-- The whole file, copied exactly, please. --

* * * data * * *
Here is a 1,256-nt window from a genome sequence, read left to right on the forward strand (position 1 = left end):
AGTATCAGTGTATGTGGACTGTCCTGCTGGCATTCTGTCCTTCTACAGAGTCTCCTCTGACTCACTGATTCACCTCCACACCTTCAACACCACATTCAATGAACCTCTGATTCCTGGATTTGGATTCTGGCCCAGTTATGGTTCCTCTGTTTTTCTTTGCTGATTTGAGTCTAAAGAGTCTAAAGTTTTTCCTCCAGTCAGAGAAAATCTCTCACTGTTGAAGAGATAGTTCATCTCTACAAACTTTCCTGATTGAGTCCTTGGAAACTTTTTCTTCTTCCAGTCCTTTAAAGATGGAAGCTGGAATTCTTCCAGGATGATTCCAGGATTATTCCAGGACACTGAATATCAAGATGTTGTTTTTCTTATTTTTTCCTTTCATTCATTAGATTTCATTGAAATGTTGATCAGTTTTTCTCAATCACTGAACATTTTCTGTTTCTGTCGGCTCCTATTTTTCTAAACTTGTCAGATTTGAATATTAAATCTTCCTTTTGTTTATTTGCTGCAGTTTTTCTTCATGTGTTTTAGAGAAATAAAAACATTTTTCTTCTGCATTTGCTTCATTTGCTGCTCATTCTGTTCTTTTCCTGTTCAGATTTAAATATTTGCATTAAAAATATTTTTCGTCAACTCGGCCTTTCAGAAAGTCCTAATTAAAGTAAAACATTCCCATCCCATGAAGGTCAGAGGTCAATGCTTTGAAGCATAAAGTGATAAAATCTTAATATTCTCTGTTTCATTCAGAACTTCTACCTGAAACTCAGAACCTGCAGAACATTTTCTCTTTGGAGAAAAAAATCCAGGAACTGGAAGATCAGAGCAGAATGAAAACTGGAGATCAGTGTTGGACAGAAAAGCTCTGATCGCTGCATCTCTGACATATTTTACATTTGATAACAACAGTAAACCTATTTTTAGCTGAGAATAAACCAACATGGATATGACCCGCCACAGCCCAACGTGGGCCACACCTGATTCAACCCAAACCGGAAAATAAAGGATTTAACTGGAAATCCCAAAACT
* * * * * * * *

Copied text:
Here is a 1,256-nt window from a genome sequence, read left to right on the forward strand (position 1 = left end):
AGTATCAGTGTATGTGGACTGTCCTGCTGGCATTCTGTCCTTCTACAGAGTCTCCTCTGACTCACTGATTCACCTCCACACCTTCAACACCACATTCAATGAACCTCTGATTCCTGGATTTGGATTCTGGCCCAGTTATGGTTCCTCTGTTTTTCTTTGCTGATTTGAGTCTAAAGAGTCTAAAGTTTTTCCTCCAGTCAGAGAAAATCTCTCACTGTTGAAGAGATAGTTCATCTCTACAAACTTTCCTGATTGAGTCCTTGGAAACTTTTTCTTCTTCCAGTCCTTTAAAGATGGAAGCTGGAATTCTTCCAGGATGATTCCAGGATTATTCCAGGACACTGAATATCAAGATGTTGTTTTTCTTATTTTTTCCTTTCATTCATTAGATTTCATTGAAATGTTGATCAGTTTTTCTCAATCACTGAACATTTTCTGTTTCTGTCGGCTCCTATTTTTCTAAACTTGTCAGATTTGAATATTAAATCTTCCTTTTGTTTATTTGCTGCAGTTTTTCTTCATGTGTTTTAGAGAAATAAAAACATTTTTCTTCTGCATTTGCTTCATTTGCTGCTCATTCTGTTCTTTTCCTGTTCAGATTTAAATATTTGCATTAAAAATATTTTTCGTCAACTCGGCCTTTCAGAAAGTCCTAATTAAAGTAAAACATTCCCATCCCATGAAGGTCAGAGGTCAATGCTTTGAAGCATAAAGTGATAAAATCTTAATATTCTCTGTTTCATTCAGAACTTCTACCTGAAACTCAGAACCTGCAGAACATTTTCTCTTTGGAGAAAAAAATCCAGGAACTGGAAGATCAGAGCAGAATGAAAACTGGAGATCAGTGTTGGACAGAAAAGCTCTGATCGCTGCATCTCTGACATATTTTACATTTGATAACAACAGTAAACCTATTTTTAGCTGAGAATAAACCAACATGGATATGACCCGCCACAGCCCAACGTGGGCCACACCTGATTCAACCCAAACCGGAAAATAAAGGATTTAACTGGAAATCCCAAAACT